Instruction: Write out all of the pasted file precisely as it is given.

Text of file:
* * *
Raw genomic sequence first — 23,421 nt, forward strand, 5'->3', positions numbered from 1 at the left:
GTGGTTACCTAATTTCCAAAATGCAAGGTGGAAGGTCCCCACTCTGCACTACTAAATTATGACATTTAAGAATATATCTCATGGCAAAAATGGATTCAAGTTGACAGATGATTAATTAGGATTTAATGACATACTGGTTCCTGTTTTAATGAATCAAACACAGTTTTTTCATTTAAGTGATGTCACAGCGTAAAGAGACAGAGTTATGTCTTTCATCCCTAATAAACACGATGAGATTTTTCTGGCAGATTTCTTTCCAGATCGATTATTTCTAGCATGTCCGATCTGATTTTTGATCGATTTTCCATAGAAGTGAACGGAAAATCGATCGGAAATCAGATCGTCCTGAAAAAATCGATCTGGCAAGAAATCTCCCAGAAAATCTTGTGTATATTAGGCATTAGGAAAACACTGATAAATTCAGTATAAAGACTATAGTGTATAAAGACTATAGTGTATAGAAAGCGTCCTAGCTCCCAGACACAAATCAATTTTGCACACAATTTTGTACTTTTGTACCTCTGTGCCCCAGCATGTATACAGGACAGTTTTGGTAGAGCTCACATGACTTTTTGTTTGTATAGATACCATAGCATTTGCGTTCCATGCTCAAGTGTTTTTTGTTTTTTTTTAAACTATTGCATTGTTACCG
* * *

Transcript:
Raw genomic sequence first — 23,421 nt, forward strand, 5'->3', positions numbered from 1 at the left:
GTGGTTACCTAATTTCCAAAATGCAAGGTGGAAGGTCCCCACTCTGCACTACTAAATTATGACATTTAAGAATATATCTCATGGCAAAAATGGATTCAAGTTGACAGATGATTAATTAGGATTTAATGACATACTGGTTCCTGTTTTAATGAATCAAACACAGTTTTTTCATTTAAGTGATGTCACAGCGTAAAGAGACAGAGTTATGTCTTTCATCCCTAATAAACACGATGAGATTTTTCTGGCAGATTTCTTTCCAGATCGATTATTTCTAGCATGTCCGATCTGATTTTTGATCGATTTTCCATAGAAGTGAACGGAAAATCGATCGGAAATCAGATCGTCCTGAAAAAATCGATCTGGCAAGAAATCTCCCAGAAAATCTTGTGTATATTAGGCATTAGGAAAACACTGATAAATTCAGTATAAAGACTATAGTGTATAAAGACTATAGTGTATAGAAAGCGTCCTAGCTCCCAGACACAAATCAATTTTGCACACAATTTTGTACTTTTGTACCTCTGTGCCCCAGCATGTATACAGGACAGTTTTGGTAGAGCTCACATGACTTTTTGTTTGTATAGATACCATAGCATTTGCGTTCCATGCTCAAGTGTTTTTTGTTTTTTTTTAAACTATTGCATTGTTACCG